Younger parents 'feel burnout'

‘Millennial parents’ share family responsibilities more than previous generations and are twice as likely to complain of burnout than any other, a survey found.

Forty-two per cent of parents born between the early 1980’s and the end of the 1990’s, said they felt energy-sapped most or all of the time, compared with 22 per cent of 36 to 45-year-olds and 17 per cent of over 45’s.

Thirty eight per cent of millennials said they would take a pay-cut to better achieve the elusive work-life balance. This was compared to 28 per cent over all.

Career progression that means working long hours and missing out on family life is less appealing to younger parents, according to the research in the 2016 Modern Families Index.

Higher earning respondents to the survey of 1,000 parents with a child aged 14 or under, were more able to access flexible working arrangements.

Denise Priest, director of strategic partnerships at nursery care provider Bright Horizons, which co-managed the survey, said, ‘The 2016 Modern Families Index shows that millennials are doings things differently at work and at home, and have a strong desire to be involved with their children and families.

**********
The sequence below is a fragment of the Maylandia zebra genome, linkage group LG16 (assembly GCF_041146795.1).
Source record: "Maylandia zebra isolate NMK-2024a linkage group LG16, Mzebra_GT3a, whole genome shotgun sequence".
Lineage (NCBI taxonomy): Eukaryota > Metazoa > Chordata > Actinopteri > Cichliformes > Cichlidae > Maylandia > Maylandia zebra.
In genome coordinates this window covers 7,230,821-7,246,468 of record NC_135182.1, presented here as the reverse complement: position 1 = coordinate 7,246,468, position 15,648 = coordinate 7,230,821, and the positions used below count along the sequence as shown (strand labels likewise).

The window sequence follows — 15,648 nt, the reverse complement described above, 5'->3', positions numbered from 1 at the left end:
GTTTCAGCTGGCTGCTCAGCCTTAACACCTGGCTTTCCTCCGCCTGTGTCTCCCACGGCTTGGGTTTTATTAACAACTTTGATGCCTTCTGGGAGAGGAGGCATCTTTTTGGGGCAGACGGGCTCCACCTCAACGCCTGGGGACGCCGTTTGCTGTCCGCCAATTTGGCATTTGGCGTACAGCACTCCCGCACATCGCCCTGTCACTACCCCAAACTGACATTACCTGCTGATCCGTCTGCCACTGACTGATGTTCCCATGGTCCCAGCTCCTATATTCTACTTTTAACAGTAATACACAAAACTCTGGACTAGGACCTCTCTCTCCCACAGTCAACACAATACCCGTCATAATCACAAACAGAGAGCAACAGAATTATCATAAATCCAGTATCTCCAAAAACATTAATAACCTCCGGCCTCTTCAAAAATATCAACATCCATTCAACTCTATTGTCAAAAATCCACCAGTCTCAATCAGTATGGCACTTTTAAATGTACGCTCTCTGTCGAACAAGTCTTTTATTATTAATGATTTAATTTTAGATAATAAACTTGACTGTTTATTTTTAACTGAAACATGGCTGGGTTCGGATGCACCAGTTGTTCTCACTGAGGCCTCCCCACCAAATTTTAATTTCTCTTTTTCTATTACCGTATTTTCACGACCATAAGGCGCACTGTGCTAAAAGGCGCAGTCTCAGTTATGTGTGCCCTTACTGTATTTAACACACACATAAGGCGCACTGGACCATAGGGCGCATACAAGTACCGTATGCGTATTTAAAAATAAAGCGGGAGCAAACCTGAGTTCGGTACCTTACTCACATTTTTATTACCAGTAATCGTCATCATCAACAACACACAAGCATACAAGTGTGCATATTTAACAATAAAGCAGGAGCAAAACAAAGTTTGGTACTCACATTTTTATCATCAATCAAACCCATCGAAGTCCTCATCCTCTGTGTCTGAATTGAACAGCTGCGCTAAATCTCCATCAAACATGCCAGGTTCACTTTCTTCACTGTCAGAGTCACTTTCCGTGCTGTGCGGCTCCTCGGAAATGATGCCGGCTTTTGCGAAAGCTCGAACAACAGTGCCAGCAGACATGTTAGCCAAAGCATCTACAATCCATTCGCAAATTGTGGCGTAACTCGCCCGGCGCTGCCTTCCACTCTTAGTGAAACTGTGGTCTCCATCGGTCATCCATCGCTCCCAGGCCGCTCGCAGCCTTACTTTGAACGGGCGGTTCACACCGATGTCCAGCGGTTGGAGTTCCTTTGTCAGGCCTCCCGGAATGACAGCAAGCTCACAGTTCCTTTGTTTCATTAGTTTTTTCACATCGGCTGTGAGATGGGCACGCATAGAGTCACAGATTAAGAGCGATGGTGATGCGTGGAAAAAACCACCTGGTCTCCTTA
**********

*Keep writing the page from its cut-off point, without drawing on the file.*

‘This is the new generation of parents who are rebooting traditional working and caring patterns, but also challenging embedded notions of engagement and loyalty in the workplace. However, these increased expectations continue to bump up against working commitments, leading to stress and in some cases burnout.’

Sarah Jackson, chief executive of charity Working Families, said: ‘The sands are shifting – younger parents are more likely to share care than the generations before them. But they're on shaky ground because working life hasn’t caught up.’

Last year's survey revealed more than a third of fathers have faked illness to meet family commitments.

Source: Nursery World

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